From AI and robots to big data and clean energy, disruptive technologies are rapidly redefining our daily lives, our businesses, our economies. And in our interconnected world, these deepening impacts of ‘Industry 4.0’ should compel countries to prepare for the changes. ASEAN countries are advised to focus in particular on the new technologies related to digital economy. However, in order to do so successfully requires overcoming a few key challenges: ensuring that necessary regulation and public infrastructure is in place, developing human resources and intensifying mutual cooperation.
Industry 4.0 promises a revolutionary new paradigm for economic production that employs cyber-physical production systems including online networks of sensors, machines, workpieces and information technology systems that span entire value chains. These sophisticated new systems boost productivity and lead to levels of efficiency that were not imaginable just a couple of years ago. But these benefits also come at a cost from potential labour market disruption.
This revolution started decades ago, but there were no sure signs of the domination of technology-based industries until recently. Last year, technology businesses overtook financial industries with the five largest companies in terms of market capitalization all technology based. These changes are transforming Asia at least as much as anywhere else. China’s e-commerce leads worldwide and India now has Bangalore as its own Silicon Valley. To survive the global competition, ASEAN countries should prepare an adaptive digital economy ecosystem as the foundation to participate in industry 4.0.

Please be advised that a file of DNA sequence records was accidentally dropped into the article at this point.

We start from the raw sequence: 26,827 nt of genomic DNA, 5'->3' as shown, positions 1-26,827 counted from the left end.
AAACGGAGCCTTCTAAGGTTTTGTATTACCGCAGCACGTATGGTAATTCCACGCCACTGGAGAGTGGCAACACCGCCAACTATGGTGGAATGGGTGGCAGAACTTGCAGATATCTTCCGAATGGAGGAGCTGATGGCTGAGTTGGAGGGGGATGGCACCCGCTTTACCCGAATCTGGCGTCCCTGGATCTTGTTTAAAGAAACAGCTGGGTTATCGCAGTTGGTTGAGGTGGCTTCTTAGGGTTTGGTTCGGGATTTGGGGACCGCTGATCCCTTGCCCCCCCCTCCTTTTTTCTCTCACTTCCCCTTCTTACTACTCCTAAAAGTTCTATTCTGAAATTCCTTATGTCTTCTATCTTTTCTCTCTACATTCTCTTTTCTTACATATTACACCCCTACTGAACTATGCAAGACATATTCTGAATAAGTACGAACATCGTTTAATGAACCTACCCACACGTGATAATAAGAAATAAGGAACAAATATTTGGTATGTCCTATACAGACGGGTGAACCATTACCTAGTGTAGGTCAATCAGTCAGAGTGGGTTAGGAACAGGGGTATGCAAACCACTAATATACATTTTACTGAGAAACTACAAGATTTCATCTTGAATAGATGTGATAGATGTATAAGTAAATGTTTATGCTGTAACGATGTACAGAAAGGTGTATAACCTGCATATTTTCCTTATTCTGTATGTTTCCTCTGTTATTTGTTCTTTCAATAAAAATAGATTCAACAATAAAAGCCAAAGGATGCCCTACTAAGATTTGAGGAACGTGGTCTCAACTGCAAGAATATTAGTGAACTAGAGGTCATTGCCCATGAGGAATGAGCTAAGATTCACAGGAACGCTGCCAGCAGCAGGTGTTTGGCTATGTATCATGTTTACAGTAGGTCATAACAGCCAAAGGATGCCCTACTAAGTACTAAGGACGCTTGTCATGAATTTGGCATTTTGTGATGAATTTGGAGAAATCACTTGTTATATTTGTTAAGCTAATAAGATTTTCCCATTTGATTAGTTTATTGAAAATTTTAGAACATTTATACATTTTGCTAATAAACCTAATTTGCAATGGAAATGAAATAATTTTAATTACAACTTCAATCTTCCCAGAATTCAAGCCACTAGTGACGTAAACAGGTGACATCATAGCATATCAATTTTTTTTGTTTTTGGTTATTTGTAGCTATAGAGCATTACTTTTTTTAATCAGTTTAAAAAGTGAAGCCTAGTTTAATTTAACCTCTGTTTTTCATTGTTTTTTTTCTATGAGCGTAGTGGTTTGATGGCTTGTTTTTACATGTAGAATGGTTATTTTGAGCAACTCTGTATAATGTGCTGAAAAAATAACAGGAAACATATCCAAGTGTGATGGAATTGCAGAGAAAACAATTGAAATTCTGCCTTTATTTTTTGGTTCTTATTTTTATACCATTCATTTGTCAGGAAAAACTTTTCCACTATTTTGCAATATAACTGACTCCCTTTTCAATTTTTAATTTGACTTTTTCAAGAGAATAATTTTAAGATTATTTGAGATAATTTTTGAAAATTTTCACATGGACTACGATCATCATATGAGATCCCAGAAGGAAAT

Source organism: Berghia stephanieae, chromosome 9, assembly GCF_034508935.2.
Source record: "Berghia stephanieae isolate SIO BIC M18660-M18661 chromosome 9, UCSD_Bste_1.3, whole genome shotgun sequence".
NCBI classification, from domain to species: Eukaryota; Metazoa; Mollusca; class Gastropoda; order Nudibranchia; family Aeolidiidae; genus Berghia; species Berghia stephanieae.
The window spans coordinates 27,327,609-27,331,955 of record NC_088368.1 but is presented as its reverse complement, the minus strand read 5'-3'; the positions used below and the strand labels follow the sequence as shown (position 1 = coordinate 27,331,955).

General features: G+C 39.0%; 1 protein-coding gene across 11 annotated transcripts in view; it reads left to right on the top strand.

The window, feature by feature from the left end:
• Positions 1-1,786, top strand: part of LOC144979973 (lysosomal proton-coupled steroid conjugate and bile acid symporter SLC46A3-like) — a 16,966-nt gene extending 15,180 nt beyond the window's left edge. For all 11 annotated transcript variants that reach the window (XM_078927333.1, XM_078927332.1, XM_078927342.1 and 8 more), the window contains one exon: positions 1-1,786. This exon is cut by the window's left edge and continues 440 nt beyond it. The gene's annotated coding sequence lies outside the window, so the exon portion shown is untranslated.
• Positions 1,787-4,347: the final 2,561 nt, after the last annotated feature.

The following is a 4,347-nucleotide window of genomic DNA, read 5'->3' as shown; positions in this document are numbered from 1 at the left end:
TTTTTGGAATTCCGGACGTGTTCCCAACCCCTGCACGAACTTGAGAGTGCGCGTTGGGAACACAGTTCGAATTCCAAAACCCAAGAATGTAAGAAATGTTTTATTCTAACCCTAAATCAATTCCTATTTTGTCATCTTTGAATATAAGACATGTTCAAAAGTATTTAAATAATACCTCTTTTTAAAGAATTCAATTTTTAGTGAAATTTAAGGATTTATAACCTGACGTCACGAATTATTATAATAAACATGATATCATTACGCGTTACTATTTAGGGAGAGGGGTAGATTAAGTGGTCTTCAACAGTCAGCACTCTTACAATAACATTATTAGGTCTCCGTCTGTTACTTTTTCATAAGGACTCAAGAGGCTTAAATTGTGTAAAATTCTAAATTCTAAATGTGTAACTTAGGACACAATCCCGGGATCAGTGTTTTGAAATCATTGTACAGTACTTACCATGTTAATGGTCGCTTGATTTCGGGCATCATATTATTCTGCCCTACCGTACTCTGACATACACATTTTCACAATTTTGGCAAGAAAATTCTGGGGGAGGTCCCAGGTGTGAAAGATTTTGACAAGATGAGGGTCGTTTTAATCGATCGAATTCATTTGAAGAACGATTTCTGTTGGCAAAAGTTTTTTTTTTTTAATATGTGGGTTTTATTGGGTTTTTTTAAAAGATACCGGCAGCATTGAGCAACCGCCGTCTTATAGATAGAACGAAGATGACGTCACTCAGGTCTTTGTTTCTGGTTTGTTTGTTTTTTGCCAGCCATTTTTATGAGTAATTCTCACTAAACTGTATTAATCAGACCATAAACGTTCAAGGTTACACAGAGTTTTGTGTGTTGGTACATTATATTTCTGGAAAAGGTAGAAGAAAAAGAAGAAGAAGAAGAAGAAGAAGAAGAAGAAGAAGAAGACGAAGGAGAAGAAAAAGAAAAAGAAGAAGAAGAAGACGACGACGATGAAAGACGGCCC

The increasing levels of Internet penetration in ASEAN nations provides a strong basis for this participation. According to a Google-Temasek survey, by 2016, 260 million individuals in the ASEAN region had regular access to the Internet. This is projected to increase to 480 million by 2020. With the average annual GDP growth rate standing at 4.9 percent in 2016, ASEAN has one of the highest regional rates in the world. Of the region’s population of more than 600 million people, more than 65 percent are of productive age, with a rapidly expanding middle class. These factors have driven a massive increase in demand for online media, travel and e-commerce services. In 2015, the value of these services in the region stood at US$31 billion. This is expected to grow by a factor of 6.5 by 2025.
However, despite this potential, a number of significant challenges remain, primarily related to government regulation, public infrastructure and human resource development. To address these challenges, the governments of ASEAN nations must individually and collectively develop appropriate legal frameworks. In particular, these must prevent the emergence of monopolies resulting from the ‘winner-takes-most’ nature of the digital economy. The regulations should also protect consumers against fraud, invasion of privacy and intellectual property infringements, amongst other matters.
These issues have already created significant tensions. For example, traditional transportation services in the region, such as taxi companies, have felt threatened by what they see as unfair competition from the new ride sharing services, Uber, Grab and Go-Jek. Learning from these conflicts, governments, together with relevant stakeholders, should strive to ensure that regulations keep pace with technological developments.